Harper's Encyclopedia of United States History (ed. Benson Lossing), United States of America. (search)
t begins with a convention held at Jefferson City, Mo.......Jan. 24, 1872 Martin J. Spalding, Roman Catholic archbishop of Baltimore and primate of the Church in America, born 1810, dies......Feb. 7, 1872 Labor Reform Convention meets at Columbus, O., Feb. 21, and nominates Judge David Davis, of Illinois, for President, and Judge Joel Parker, of New Jersey, for Vice-President......Feb. 22, 1872 National Prohibition Convention at Columbus, O., nominates James Black, of Pennsylvania, for Columbus, O., nominates James Black, of Pennsylvania, for President, and John Russell, of Michigan, for Vice-President......Feb. 22, 1872 Yellowstone National Park established by act approved March 1, 1872 Imperial Japanese embassy, of 114 persons, is presented to the President of the republic at the executive mansion......March 4, 1872 United States Centennial commissioners and alternates meet in Philadelphia and organize, electing Joseph R. Hawley president......March 4, 1872 Statues of Jonathan Trumbull and Roger Sherman presented to t
George Meade, The Life and Letters of George Gordon Meade, Major-General United States Army (ed. George Gordon Meade), chapter 6 (search)
r boy was in the right path as far as human infirmity admitted. I hear from City Point this evening that McClellan's resignation has been accepted, and that Sheridan has been appointed a major general in the regular army. It is also reported that General Canby, commanding in Louisiana, has been mortally wounded whilst going up Red River. An officer called to see me to-day, just from Detroit, bringing me many kind messages from friends. This officer says that, whilst at a hotel in Columbus, Ohio, he heard a man publicly proclaim that the Army of the Potomac, under my influence, was going to vote for McClellan. My friend told the individual his statement was false, that he knew me and the army, and he knew I would never influence a man for either side, and he knew the army would vote largely for Mr. Lincoln. But this report of my interference was circulated all through the Western country. To John Sergeant Meade: Son of General Meade. Headquarters army of the Potomac, Novemb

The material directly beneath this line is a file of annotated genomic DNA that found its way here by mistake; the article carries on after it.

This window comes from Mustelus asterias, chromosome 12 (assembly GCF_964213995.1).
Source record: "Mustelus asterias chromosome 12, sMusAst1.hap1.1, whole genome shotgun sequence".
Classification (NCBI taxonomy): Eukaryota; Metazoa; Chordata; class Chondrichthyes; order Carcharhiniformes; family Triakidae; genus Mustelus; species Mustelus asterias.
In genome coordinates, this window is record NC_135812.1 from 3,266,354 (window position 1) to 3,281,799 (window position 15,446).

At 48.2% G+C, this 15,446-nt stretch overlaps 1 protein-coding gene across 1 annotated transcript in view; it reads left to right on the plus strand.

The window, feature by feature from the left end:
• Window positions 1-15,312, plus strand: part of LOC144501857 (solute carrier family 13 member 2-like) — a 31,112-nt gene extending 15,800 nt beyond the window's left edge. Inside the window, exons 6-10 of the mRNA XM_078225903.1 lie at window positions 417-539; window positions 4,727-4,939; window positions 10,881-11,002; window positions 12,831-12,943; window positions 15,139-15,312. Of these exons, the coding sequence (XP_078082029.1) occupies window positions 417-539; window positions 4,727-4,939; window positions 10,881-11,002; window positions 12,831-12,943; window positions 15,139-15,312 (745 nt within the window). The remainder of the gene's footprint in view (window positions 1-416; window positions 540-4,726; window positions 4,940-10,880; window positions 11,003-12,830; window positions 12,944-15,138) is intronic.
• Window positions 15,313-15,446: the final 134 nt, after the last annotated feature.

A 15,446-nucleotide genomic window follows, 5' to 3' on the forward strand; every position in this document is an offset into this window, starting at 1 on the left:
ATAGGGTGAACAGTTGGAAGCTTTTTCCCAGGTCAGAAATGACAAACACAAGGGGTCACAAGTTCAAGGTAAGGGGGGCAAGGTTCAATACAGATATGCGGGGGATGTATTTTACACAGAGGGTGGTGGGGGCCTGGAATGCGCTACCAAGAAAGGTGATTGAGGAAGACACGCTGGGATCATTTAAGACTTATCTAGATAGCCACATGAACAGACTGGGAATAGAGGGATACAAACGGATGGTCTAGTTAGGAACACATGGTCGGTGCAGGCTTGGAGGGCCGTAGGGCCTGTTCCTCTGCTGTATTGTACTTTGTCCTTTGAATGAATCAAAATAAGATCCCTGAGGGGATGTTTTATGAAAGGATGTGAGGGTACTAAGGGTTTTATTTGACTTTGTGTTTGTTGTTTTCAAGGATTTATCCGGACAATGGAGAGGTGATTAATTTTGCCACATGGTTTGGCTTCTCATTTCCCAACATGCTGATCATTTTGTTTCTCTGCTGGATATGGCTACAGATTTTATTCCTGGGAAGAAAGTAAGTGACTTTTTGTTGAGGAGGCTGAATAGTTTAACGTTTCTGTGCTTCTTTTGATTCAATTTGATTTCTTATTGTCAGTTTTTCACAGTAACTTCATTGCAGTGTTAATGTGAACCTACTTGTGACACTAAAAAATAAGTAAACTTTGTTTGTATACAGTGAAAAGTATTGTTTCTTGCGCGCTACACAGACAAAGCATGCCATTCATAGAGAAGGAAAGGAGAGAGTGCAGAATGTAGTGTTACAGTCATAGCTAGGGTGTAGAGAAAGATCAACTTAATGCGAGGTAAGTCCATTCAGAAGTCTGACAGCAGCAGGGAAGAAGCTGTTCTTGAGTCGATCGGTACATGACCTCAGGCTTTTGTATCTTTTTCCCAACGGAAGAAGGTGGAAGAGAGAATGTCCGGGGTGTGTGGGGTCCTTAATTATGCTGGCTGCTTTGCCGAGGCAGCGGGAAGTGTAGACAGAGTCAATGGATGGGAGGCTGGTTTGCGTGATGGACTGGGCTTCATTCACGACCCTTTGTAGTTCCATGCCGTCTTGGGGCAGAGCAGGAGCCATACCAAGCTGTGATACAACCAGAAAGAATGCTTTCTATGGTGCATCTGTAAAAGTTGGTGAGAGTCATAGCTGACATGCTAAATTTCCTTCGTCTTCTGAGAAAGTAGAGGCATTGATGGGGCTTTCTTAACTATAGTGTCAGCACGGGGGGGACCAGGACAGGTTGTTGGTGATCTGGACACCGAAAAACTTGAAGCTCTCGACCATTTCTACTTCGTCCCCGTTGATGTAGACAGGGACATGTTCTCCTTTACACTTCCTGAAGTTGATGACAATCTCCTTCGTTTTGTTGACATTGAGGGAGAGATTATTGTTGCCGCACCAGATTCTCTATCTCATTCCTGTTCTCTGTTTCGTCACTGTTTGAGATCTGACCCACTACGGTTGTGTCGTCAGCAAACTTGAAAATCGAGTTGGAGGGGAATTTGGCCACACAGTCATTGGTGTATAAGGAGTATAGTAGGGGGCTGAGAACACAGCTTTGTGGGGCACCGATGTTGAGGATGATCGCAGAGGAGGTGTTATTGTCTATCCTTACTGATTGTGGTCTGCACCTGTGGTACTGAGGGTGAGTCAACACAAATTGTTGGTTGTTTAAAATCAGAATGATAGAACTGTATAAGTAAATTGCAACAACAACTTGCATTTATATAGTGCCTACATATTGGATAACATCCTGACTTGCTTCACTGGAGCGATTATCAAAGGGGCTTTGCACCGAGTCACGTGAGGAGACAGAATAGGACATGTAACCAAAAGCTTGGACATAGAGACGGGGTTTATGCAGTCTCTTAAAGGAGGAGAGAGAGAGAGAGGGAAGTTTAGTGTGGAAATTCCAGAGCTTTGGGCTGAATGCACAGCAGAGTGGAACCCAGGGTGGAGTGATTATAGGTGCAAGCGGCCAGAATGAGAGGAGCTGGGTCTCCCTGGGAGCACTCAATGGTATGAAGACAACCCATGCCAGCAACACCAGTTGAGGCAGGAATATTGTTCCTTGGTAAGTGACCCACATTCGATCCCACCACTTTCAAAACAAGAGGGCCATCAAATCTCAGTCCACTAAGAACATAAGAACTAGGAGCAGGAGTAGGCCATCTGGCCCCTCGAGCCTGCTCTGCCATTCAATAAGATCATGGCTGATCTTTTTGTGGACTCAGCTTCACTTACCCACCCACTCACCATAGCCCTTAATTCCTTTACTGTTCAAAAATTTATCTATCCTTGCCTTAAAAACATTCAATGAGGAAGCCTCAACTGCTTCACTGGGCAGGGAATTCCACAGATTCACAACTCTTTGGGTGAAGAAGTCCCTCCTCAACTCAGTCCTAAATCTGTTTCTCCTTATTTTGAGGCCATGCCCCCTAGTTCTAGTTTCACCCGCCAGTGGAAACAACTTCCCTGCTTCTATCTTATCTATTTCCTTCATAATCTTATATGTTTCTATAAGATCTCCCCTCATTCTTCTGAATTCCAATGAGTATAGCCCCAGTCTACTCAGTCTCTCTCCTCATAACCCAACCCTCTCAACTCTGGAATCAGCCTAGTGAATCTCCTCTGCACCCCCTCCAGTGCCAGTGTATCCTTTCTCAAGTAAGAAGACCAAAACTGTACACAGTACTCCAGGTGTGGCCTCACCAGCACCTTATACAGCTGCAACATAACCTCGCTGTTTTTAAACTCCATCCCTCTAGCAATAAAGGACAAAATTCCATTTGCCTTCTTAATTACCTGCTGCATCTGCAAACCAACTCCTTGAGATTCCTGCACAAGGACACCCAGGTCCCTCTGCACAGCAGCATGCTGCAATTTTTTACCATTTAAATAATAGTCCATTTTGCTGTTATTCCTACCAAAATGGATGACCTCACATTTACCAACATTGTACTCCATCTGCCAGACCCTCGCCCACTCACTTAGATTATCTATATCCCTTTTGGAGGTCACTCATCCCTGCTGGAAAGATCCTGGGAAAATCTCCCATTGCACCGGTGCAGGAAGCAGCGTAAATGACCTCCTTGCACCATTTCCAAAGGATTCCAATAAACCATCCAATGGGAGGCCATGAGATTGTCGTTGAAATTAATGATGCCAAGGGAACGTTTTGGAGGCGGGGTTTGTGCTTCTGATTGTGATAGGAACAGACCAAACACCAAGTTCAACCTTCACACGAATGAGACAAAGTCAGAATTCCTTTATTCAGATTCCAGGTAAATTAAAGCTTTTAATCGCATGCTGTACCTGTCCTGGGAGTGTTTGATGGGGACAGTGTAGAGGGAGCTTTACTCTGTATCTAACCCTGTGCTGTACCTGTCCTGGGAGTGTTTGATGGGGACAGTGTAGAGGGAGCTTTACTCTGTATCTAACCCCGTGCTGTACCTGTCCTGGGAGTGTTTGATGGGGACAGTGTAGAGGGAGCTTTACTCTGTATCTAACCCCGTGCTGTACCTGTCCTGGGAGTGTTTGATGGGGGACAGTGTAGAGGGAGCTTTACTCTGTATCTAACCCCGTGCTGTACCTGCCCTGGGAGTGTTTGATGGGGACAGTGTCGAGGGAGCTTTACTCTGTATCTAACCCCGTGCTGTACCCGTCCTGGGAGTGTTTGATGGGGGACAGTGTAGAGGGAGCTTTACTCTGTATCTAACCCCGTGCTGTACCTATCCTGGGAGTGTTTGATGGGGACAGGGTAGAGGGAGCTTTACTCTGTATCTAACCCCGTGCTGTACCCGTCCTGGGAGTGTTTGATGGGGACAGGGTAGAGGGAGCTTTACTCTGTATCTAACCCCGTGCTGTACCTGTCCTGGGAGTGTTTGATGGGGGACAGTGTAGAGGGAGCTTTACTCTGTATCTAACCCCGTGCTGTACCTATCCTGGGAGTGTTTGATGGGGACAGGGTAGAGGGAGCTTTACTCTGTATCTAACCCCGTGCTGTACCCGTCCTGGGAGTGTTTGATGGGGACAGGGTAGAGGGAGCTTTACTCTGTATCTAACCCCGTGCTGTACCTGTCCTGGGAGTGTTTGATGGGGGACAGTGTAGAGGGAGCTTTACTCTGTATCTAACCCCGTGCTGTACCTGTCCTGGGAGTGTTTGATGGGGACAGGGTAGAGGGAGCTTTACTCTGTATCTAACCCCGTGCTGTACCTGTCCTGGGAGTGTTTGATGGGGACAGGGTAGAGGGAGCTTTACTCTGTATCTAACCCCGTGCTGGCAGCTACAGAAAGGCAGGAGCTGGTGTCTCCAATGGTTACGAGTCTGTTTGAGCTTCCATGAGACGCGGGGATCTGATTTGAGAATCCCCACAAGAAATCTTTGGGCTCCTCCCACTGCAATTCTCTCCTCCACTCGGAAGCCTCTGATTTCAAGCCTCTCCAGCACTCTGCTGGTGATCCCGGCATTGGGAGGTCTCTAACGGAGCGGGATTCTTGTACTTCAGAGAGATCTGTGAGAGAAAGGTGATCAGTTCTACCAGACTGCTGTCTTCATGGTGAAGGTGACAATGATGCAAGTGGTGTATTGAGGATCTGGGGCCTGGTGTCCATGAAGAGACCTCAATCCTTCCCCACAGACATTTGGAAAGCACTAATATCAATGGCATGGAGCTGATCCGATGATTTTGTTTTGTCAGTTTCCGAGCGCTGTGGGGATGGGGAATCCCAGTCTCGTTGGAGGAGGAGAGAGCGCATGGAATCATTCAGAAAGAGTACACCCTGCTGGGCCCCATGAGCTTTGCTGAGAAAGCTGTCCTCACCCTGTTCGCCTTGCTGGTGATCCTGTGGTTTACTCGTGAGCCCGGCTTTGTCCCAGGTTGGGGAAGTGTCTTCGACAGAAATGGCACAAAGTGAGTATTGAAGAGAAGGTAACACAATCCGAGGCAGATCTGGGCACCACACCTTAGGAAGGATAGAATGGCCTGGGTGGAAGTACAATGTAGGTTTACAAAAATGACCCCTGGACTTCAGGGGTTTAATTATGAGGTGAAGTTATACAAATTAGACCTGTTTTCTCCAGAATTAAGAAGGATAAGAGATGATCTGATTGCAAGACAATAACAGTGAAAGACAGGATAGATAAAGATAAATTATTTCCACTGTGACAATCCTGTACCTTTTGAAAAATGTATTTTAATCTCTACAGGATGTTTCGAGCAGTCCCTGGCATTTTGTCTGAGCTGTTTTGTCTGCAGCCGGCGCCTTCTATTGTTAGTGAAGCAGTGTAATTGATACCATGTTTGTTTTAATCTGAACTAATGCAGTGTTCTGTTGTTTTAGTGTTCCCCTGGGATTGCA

s much needed here for despatch boat, picket boat, etc. Can she be ordered up? I suggest that Governor Harris be requested to call out the militia in the four surrounding counties, and order them to report here, in case of an attack. Acting entirely on the defensive alone has produced the worst effect. General Pope replies to the proposition for an exchange that he thinks there will be no difficulty in effecting an exchange at a more convenient time. I learn our men have been sent to Columbus, Ohio, and other places. J. B. Villepigue, Brig.-Genl. Comdg. Telegram. Fort Pillow, April 13th, 1832. To Genl. G. T. Beauregard: General Rust has arrived here, and, being my senior, will have to supersede me in the command. He has no orders to show. Please let me know if it is done by your direction. J. B. Villepigue, Brig.-Genl. Comdg. Corinth, April 13th, 1862. Brig.-Genl. J. B. Villepigue, Comdg. Fort Pillow: General Sam. Jones will take command at Fort Pillow. Meantime ret
icago are 700 feet deep, and discharge about 1,250,000 gallons daily, with a head of 125 feet above the surface of Lake Michigan. The water is very pure and cool for the depth from which it comes, having a temperature of 57°. The well at Louisville, Kentucky, is even deeper than this, and yields a medicinal water allied in quality to the Blue Lick and Big-Bone Lick, springs of the same state. Some years ago a boring was commenced in the public square surrounding the State House at Columbus, Ohio, with the intention of endeavoring to obtain a head of water which could be carried to the upper part of that building for its ordinary supply, as well as in case of fire, etc. A depth of rather more than 2,700 feet was penetrated, mostly, if not entirely, through Silurian strata, but none was reached where the water had a sufficient head to rise to the surface. Artesian wells were made in ancient times in the Oasis of El-Bacharich, and were described by Olympiodorus, a native of Theb